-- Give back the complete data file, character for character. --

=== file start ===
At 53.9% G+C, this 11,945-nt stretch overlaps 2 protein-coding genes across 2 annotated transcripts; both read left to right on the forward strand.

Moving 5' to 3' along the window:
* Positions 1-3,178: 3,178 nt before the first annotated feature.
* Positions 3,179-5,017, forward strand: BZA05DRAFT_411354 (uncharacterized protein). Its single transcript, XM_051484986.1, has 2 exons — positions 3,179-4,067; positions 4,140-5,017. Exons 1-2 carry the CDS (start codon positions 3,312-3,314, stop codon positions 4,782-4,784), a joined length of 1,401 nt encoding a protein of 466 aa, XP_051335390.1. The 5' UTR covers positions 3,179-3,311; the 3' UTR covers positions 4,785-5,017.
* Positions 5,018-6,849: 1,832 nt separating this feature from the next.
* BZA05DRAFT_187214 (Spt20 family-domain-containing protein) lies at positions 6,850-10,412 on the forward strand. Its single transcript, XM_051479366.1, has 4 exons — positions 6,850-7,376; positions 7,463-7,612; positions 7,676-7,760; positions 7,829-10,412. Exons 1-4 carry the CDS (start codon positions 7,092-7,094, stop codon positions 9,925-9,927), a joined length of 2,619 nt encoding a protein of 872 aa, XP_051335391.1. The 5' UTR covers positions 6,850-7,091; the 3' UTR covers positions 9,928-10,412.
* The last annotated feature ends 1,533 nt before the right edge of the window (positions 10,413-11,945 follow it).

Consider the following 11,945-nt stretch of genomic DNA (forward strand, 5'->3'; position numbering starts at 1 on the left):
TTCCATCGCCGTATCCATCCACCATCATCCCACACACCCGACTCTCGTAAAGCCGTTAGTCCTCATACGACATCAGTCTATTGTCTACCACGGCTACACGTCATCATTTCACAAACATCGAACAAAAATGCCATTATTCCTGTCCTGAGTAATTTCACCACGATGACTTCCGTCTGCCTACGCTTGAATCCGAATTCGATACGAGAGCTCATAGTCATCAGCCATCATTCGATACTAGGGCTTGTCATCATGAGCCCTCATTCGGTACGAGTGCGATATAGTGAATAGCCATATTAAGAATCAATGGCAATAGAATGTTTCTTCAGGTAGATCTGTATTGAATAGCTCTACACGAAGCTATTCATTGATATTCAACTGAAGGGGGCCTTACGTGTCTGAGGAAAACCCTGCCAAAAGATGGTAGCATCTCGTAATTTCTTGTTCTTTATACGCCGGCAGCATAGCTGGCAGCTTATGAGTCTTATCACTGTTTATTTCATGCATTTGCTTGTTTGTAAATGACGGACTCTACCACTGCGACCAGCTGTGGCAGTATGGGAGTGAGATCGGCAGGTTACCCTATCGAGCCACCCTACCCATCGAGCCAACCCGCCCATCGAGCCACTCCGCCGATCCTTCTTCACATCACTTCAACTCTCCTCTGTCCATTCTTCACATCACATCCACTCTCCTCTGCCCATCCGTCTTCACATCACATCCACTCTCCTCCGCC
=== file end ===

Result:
At 53.9% G+C, this 11,945-nt stretch overlaps 2 protein-coding genes across 2 annotated transcripts; both read left to right on the forward strand.

Moving 5' to 3' along the window:
* Positions 1-3,178: 3,178 nt before the first annotated feature.
* Positions 3,179-5,017, forward strand: BZA05DRAFT_411354 (uncharacterized protein). Its single transcript, XM_051484986.1, has 2 exons — positions 3,179-4,067; positions 4,140-5,017. Exons 1-2 carry the CDS (start codon positions 3,312-3,314, stop codon positions 4,782-4,784), a joined length of 1,401 nt encoding a protein of 466 aa, XP_051335390.1. The 5' UTR covers positions 3,179-3,311; the 3' UTR covers positions 4,785-5,017.
* Positions 5,018-6,849: 1,832 nt separating this feature from the next.
* BZA05DRAFT_187214 (Spt20 family-domain-containing protein) lies at positions 6,850-10,412 on the forward strand. Its single transcript, XM_051479366.1, has 4 exons — positions 6,850-7,376; positions 7,463-7,612; positions 7,676-7,760; positions 7,829-10,412. Exons 1-4 carry the CDS (start codon positions 7,092-7,094, stop codon positions 9,925-9,927), a joined length of 2,619 nt encoding a protein of 872 aa, XP_051335391.1. The 5' UTR covers positions 6,850-7,091; the 3' UTR covers positions 9,928-10,412.
* The last annotated feature ends 1,533 nt before the right edge of the window (positions 10,413-11,945 follow it).

Consider the following 11,945-nt stretch of genomic DNA (forward strand, 5'->3'; position numbering starts at 1 on the left):
TTCCATCGCCGTATCCATCCACCATCATCCCACACACCCGACTCTCGTAAAGCCGTTAGTCCTCATACGACATCAGTCTATTGTCTACCACGGCTACACGTCATCATTTCACAAACATCGAACAAAAATGCCATTATTCCTGTCCTGAGTAATTTCACCACGATGACTTCCGTCTGCCTACGCTTGAATCCGAATTCGATACGAGAGCTCATAGTCATCAGCCATCATTCGATACTAGGGCTTGTCATCATGAGCCCTCATTCGGTACGAGTGCGATATAGTGAATAGCCATATTAAGAATCAATGGCAATAGAATGTTTCTTCAGGTAGATCTGTATTGAATAGCTCTACACGAAGCTATTCATTGATATTCAACTGAAGGGGGCCTTACGTGTCTGAGGAAAACCCTGCCAAAAGATGGTAGCATCTCGTAATTTCTTGTTCTTTATACGCCGGCAGCATAGCTGGCAGCTTATGAGTCTTATCACTGTTTATTTCATGCATTTGCTTGTTTGTAAATGACGGACTCTACCACTGCGACCAGCTGTGGCAGTATGGGAGTGAGATCGGCAGGTTACCCTATCGAGCCACCCTACCCATCGAGCCAACCCGCCCATCGAGCCACTCCGCCGATCCTTCTTCACATCACTTCAACTCTCCTCTGTCCATTCTTCACATCACATCCACTCTCCTCTGCCCATCCGTCTTCACATCACATCCACTCTCCTCCGCC